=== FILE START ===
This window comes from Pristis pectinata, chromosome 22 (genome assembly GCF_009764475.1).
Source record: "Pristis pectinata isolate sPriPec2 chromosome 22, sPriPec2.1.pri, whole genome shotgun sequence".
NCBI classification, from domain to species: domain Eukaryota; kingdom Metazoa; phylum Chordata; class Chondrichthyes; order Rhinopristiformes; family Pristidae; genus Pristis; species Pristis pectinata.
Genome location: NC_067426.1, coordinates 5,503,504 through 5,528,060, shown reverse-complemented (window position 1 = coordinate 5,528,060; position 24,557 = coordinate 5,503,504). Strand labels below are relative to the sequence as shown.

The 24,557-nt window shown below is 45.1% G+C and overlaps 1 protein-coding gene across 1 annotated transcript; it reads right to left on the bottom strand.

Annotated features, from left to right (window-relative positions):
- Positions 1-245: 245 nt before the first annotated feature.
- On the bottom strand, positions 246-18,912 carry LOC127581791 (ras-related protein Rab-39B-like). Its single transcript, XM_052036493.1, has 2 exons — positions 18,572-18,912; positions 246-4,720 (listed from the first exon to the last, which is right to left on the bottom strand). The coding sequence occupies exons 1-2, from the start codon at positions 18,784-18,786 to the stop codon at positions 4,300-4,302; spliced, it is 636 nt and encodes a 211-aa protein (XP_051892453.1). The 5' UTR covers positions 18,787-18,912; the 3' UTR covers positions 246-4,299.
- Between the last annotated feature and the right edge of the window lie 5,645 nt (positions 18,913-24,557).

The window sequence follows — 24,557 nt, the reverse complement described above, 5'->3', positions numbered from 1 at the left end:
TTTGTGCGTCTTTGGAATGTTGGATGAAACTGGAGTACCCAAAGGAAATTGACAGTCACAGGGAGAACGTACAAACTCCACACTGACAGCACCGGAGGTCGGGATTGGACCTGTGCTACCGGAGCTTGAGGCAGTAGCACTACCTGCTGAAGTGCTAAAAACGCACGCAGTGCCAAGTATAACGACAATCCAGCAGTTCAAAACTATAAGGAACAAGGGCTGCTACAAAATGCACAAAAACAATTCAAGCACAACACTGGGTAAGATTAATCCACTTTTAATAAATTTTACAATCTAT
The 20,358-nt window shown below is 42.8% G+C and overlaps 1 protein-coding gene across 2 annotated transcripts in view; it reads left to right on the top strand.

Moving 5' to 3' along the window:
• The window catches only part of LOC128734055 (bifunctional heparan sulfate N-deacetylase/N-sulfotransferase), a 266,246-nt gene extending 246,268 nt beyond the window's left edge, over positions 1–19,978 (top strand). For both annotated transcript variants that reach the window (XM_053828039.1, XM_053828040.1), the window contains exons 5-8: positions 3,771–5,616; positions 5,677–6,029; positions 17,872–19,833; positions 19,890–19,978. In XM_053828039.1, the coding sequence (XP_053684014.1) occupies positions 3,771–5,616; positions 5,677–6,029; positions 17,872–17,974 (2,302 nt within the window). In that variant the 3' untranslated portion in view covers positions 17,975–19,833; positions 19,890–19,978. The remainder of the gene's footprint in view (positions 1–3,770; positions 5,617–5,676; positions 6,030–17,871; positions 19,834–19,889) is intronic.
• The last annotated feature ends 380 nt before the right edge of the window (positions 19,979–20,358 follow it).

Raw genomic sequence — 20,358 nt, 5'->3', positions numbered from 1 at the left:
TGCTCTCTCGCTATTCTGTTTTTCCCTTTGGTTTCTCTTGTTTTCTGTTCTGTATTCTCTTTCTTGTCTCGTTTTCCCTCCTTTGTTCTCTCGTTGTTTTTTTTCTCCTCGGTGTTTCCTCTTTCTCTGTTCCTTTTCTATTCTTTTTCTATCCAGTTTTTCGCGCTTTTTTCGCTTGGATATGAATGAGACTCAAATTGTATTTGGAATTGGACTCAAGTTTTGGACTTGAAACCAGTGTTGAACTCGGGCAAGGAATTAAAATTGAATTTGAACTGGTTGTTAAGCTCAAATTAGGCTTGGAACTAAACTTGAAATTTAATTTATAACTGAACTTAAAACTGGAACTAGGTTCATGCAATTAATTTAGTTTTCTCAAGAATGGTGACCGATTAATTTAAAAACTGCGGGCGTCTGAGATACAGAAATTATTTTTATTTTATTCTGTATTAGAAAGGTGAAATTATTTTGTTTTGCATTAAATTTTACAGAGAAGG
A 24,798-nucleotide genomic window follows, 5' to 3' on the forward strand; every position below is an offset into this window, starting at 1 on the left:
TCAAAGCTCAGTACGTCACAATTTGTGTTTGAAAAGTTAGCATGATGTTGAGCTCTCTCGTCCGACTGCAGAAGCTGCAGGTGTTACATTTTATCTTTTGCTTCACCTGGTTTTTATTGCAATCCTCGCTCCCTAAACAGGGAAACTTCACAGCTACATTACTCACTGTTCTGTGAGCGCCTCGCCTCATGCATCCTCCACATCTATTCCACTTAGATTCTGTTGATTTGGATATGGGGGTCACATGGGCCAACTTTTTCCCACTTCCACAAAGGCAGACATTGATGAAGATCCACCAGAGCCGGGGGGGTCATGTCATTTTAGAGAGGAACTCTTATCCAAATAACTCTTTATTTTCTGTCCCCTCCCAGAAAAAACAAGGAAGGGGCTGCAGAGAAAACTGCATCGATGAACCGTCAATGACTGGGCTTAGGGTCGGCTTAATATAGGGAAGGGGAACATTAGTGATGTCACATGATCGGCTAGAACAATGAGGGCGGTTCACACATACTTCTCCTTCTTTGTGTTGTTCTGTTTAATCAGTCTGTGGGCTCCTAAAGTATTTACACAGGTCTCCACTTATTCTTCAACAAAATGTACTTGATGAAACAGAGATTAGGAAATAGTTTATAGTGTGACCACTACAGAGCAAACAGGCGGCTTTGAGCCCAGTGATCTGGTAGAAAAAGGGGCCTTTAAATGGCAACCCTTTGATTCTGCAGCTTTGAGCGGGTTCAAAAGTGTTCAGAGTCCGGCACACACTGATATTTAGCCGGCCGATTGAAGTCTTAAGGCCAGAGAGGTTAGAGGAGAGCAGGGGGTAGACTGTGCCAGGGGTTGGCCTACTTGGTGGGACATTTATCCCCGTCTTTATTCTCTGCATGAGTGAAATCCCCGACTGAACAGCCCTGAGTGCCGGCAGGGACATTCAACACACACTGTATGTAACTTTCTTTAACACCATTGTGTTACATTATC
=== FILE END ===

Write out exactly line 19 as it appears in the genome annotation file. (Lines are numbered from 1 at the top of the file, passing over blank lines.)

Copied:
TCAAAGCTCAGTACGTCACAATTTGTGTTTGAAAAGTTAGCATGATGTTGAGCTCTCTCGTCCGACTGCAGAAGCTGCAGGTGTTACATTTTATCTTTTGCTTCACCTGGTTTTTATTGCAATCCTCGCTCCCTAAACAGGGAAACTTCACAGCTACATTACTCACTGTTCTGTGAGCGCCTCGCCTCATGCATCCTCCACATCTATTCCACTTAGATTCTGTTGATTTGGATATGGGGGTCACATGGGCCAACTTTTTCCCACTTCCACAAAGGCAGACATTGATGAAGATCCACCAGAGCCGGGGGGGTCATGTCATTTTAGAGAGGAACTCTTATCCAAATAACTCTTTATTTTCTGTCCCCTCCCAGAAAAAACAAGGAAGGGGCTGCAGAGAAAACTGCATCGATGAACCGTCAATGACTGGGCTTAGGGTCGGCTTAATATAGGGAAGGGGAACATTAGTGATGTCACATGATCGGCTAGAACAATGAGGGCGGTTCACACATACTTCTCCTTCTTTGTGTTGTTCTGTTTAATCAGTCTGTGGGCTCCTAAAGTATTTACACAGGTCTCCACTTATTCTTCAACAAAATGTACTTGATGAAACAGAGATTAGGAAATAGTTTATAGTGTGACCACTACAGAGCAAACAGGCGGCTTTGAGCCCAGTGATCTGGTAGAAAAAGGGGCCTTTAAATGGCAACCCTTTGATTCTGCAGCTTTGAGCGGGTTCAAAAGTGTTCAGAGTCCGGCACACACTGATATTTAGCCGGCCGATTGAAGTCTTAAGGCCAGAGAGGTTAGAGGAGAGCAGGGGGTAGACTGTGCCAGGGGTTGGCCTACTTGGTGGGACATTTATCCCCGTCTTTATTCTCTGCATGAGTGAAATCCCCGACTGAACAGCCCTGAGTGCCGGCAGGGACATTCAACACACACTGTATGTAACTTTCTTTAACACCATTGTGTTACATTATC